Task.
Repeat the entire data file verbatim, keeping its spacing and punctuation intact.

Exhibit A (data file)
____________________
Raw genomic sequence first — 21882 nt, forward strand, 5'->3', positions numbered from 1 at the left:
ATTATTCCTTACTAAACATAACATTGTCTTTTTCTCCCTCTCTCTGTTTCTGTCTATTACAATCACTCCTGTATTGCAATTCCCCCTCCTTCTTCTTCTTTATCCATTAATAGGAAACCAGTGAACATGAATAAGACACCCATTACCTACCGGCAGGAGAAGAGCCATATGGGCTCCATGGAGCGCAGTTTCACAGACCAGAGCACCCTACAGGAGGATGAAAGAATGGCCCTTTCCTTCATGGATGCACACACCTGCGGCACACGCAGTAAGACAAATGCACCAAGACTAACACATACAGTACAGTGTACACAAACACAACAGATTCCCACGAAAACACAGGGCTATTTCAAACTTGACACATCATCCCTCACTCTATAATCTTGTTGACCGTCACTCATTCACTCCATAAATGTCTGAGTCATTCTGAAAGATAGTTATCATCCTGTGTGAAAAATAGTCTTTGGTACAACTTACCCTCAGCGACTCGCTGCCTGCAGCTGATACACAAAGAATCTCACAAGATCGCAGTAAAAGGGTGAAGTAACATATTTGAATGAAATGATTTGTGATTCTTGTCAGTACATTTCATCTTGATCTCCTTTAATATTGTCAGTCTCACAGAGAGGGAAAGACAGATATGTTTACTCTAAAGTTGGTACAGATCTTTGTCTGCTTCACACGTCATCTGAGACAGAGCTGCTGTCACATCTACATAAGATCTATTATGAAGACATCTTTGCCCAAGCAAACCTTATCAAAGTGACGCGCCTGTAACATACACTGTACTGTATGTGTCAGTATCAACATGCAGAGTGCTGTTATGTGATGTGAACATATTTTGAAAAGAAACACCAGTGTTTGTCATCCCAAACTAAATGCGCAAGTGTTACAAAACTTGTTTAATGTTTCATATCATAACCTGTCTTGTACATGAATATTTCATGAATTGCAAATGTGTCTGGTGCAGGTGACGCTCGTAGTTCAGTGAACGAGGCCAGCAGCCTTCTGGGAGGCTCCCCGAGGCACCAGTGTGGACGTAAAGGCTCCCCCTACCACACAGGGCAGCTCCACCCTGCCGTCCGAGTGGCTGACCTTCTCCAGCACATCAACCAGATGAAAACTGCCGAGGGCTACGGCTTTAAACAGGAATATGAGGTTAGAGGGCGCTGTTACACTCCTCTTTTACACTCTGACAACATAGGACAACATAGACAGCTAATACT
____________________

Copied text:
Raw genomic sequence first — 21882 nt, forward strand, 5'->3', positions numbered from 1 at the left:
ATTATTCCTTACTAAACATAACATTGTCTTTTTCTCCCTCTCTCTGTTTCTGTCTATTACAATCACTCCTGTATTGCAATTCCCCCTCCTTCTTCTTCTTTATCCATTAATAGGAAACCAGTGAACATGAATAAGACACCCATTACCTACCGGCAGGAGAAGAGCCATATGGGCTCCATGGAGCGCAGTTTCACAGACCAGAGCACCCTACAGGAGGATGAAAGAATGGCCCTTTCCTTCATGGATGCACACACCTGCGGCACACGCAGTAAGACAAATGCACCAAGACTAACACATACAGTACAGTGTACACAAACACAACAGATTCCCACGAAAACACAGGGCTATTTCAAACTTGACACATCATCCCTCACTCTATAATCTTGTTGACCGTCACTCATTCACTCCATAAATGTCTGAGTCATTCTGAAAGATAGTTATCATCCTGTGTGAAAAATAGTCTTTGGTACAACTTACCCTCAGCGACTCGCTGCCTGCAGCTGATACACAAAGAATCTCACAAGATCGCAGTAAAAGGGTGAAGTAACATATTTGAATGAAATGATTTGTGATTCTTGTCAGTACATTTCATCTTGATCTCCTTTAATATTGTCAGTCTCACAGAGAGGGAAAGACAGATATGTTTACTCTAAAGTTGGTACAGATCTTTGTCTGCTTCACACGTCATCTGAGACAGAGCTGCTGTCACATCTACATAAGATCTATTATGAAGACATCTTTGCCCAAGCAAACCTTATCAAAGTGACGCGCCTGTAACATACACTGTACTGTATGTGTCAGTATCAACATGCAGAGTGCTGTTATGTGATGTGAACATATTTTGAAAAGAAACACCAGTGTTTGTCATCCCAAACTAAATGCGCAAGTGTTACAAAACTTGTTTAATGTTTCATATCATAACCTGTCTTGTACATGAATATTTCATGAATTGCAAATGTGTCTGGTGCAGGTGACGCTCGTAGTTCAGTGAACGAGGCCAGCAGCCTTCTGGGAGGCTCCCCGAGGCACCAGTGTGGACGTAAAGGCTCCCCCTACCACACAGGGCAGCTCCACCCTGCCGTCCGAGTGGCTGACCTTCTCCAGCACATCAACCAGATGAAAACTGCCGAGGGCTACGGCTTTAAACAGGAATATGAGGTTAGAGGGCGCTGTTACACTCCTCTTTTACACTCTGACAACATAGGACAACATAGACAGCTAATACT